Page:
The first chatterbait lure reached the market in 2004. It was created by father and son team Ronny and Ron Davis, who had been working on prototypes of bladed jigs. Their first prototype featured a lead jig and a hexagonal-shaped metal blade. But it’s only once the lure was used in fishing competitions, including the Bassmaster Classic in 2005, that the public noticed its unique vibrating properties in the water. In 2006, Z-Man Fishing patented the original ChatterBait. By this point, the public already knew about the lure.
It’s precisely the sound component that elevates chatterbait fishing for anglers of all levels and backgrounds. Anglers reckon that chatterbaits can significantly increase your success on a bass fishing outing, whether you are doing it for pleasure or as part of a sporting event. Therefore, it makes sense to learn more about this remarkable bass fishing lure and its unique properties.
Best Chatterbait Lures
Anglers need to consider how the choice of blade, size, and color will affect their chatterbait lure. Different blades produce different vibrations, so you want to experiment with squared-off corners, rounded corners, and bent blades for each location. The size of the lure depends on the depth and movement you need and the size of the fish you want to catch. Chatterbaits of 1/2oz are the standard choice for areas 1 to 8 feet deep. You’ll have to downsize to 3/8oz or 1/4oz if the lure gets hung on the grass and structure. Upsize to 3/4oz to 1oz to reach below 10 feet.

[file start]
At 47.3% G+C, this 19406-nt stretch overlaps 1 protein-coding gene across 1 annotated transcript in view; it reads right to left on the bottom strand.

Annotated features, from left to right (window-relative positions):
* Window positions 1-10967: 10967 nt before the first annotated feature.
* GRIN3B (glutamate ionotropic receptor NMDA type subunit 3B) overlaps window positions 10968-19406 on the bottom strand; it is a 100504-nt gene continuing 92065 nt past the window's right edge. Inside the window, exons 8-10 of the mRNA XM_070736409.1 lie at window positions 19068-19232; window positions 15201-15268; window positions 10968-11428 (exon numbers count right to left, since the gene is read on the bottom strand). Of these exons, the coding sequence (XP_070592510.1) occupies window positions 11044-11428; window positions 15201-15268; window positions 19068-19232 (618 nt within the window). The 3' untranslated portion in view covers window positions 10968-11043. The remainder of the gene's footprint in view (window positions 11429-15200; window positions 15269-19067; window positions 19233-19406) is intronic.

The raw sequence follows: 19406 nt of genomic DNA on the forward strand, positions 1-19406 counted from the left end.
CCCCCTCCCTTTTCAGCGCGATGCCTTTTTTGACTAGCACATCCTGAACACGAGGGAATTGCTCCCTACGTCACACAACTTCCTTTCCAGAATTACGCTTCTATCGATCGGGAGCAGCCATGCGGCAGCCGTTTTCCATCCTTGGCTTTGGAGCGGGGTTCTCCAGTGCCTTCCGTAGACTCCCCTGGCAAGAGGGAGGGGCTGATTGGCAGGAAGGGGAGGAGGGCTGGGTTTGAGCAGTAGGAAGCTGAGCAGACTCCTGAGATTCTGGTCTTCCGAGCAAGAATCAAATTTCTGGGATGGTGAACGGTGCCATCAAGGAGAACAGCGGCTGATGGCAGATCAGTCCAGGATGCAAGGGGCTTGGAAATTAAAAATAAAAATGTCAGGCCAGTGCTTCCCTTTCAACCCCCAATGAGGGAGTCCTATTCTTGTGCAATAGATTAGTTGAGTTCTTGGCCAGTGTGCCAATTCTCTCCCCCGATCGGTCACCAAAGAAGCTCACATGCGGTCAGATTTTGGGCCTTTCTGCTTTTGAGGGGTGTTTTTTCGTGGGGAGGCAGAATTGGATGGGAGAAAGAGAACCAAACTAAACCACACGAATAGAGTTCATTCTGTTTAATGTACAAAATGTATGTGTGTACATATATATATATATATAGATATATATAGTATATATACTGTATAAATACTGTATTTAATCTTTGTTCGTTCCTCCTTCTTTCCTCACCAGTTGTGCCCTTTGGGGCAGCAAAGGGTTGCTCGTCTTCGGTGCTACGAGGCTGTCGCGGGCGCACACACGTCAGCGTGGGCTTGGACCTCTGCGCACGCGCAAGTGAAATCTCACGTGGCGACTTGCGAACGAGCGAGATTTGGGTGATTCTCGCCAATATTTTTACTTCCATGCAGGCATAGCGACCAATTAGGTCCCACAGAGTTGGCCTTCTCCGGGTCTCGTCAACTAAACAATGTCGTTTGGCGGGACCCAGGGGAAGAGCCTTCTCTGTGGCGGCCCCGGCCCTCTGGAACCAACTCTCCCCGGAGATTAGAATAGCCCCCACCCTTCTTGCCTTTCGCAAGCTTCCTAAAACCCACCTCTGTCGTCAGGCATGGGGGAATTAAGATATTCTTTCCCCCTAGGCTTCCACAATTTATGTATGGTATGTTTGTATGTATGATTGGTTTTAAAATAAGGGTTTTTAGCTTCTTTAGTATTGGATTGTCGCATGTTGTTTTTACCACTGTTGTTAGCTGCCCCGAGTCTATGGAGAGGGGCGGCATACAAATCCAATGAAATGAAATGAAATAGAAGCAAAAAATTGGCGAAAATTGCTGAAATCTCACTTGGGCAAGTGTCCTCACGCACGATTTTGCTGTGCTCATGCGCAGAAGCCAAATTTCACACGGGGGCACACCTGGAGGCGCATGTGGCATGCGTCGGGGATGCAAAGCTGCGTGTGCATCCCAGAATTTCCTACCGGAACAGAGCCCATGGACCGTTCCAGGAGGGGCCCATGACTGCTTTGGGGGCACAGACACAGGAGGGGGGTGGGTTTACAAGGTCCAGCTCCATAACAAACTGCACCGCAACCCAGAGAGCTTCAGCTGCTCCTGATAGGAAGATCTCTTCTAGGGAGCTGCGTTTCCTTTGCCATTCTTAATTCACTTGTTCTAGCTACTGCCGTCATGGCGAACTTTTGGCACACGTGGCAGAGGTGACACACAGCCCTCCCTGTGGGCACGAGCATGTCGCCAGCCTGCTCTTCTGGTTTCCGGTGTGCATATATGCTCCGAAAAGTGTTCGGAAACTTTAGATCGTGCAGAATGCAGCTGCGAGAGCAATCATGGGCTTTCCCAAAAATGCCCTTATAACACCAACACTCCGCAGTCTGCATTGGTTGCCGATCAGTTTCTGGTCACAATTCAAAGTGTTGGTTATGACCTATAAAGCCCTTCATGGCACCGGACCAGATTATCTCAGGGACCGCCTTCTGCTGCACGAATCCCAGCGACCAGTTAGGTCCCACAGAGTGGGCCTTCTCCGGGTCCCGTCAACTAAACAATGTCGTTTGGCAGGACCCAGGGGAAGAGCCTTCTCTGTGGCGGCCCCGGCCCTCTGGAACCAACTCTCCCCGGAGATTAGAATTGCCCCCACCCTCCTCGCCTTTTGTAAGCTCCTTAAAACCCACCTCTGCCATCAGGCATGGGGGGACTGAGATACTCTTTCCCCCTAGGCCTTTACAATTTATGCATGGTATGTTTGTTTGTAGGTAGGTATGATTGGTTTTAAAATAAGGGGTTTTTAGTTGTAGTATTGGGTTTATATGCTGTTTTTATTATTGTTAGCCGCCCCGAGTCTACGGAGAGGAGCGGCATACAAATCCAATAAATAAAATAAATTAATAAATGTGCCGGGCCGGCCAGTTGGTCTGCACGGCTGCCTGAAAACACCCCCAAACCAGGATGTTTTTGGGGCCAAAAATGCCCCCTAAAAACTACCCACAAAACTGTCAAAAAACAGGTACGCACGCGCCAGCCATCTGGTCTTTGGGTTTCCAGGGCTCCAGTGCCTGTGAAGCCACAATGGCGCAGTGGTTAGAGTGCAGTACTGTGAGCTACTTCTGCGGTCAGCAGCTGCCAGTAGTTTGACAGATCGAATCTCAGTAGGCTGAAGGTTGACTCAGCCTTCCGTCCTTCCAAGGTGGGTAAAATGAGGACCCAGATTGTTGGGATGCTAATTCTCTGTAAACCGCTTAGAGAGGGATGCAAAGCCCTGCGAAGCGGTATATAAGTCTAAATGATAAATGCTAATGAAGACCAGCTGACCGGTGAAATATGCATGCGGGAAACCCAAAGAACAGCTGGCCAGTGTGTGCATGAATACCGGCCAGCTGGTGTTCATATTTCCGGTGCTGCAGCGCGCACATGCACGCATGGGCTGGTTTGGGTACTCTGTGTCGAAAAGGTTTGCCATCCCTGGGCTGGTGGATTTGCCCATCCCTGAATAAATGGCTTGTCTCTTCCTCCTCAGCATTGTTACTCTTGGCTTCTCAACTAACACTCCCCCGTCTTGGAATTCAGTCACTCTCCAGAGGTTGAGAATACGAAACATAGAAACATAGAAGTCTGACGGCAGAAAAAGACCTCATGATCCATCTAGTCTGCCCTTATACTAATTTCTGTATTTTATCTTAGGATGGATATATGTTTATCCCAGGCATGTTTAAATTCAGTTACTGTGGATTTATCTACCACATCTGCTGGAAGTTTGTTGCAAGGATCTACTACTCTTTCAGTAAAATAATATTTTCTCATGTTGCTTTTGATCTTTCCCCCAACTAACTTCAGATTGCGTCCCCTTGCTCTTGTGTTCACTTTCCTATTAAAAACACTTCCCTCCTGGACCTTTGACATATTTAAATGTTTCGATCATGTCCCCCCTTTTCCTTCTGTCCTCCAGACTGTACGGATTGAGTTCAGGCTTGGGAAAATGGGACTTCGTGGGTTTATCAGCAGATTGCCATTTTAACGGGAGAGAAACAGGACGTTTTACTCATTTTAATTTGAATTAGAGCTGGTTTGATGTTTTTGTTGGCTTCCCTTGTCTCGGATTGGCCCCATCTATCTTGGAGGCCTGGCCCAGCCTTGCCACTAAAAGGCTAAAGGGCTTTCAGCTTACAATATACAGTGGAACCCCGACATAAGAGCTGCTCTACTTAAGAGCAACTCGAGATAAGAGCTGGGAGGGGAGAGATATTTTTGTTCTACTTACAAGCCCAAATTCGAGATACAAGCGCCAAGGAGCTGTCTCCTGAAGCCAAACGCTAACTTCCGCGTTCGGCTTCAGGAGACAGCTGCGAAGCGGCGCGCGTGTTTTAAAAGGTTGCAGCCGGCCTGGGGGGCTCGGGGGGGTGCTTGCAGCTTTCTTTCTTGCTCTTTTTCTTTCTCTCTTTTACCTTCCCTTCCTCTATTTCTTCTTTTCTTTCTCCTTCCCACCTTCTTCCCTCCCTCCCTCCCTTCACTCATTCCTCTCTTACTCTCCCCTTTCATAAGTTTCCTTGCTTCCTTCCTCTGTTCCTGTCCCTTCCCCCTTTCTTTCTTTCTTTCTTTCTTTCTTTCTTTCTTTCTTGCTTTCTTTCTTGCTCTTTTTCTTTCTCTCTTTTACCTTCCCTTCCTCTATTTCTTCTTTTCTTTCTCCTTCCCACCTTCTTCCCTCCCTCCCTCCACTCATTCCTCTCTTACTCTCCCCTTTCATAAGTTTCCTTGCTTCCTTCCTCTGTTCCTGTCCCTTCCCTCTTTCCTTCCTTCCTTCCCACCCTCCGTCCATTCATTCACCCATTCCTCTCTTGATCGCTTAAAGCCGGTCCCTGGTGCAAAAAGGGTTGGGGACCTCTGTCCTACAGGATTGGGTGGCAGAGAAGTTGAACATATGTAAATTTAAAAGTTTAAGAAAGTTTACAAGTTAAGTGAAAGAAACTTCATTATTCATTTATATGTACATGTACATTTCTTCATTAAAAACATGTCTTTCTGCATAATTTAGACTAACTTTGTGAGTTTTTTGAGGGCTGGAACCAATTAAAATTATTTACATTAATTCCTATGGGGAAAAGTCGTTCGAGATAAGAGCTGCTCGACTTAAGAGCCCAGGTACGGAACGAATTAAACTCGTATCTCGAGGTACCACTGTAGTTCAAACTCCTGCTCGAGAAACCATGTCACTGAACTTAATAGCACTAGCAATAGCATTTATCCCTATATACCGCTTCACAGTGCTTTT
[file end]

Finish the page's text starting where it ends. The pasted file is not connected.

Your choice of color will depend on the seasonality and baits. Typically, anglers use the following lure colors:
- Black/Blue: For dark waters and low light;
- Green pumpkin: The most popular choice as it works all year round and in most situations;
- Bluegill: For spawning and spring and can be cast by beds and ambush spot;
- Red crawfish: For cool waters in early spring, used with slow-rolling and ripping techniques;
- Pearl/Sexy shad: For spawn and early summer where you see shad flickering on the surface.
What is Chatterbait Fishing?
Chatterbaits are a relatively new phenomenon in bass fishing. Yet it’s rapidly gained in popularity after professional anglers used the lure to win tournaments in the late 2000s. A large part of the success and appeal for this bass fishing lure lies in its versatility. Professional fishing events have rapidly demonstrated the effectiveness of chatterbaits as pro anglers such as Brett Hite and Bryan Thrift used them as part of their winning gear. But what makes the fishing lure truly extraordinary for amateurs and enthusiasts alike is the fact that you can use it in a variety of different situations and ways. Anglers of varying levels and experiences across the United States can all use chatterbait fishing and be successful, making the lure one of the most accessible pieces of bass fishing kit.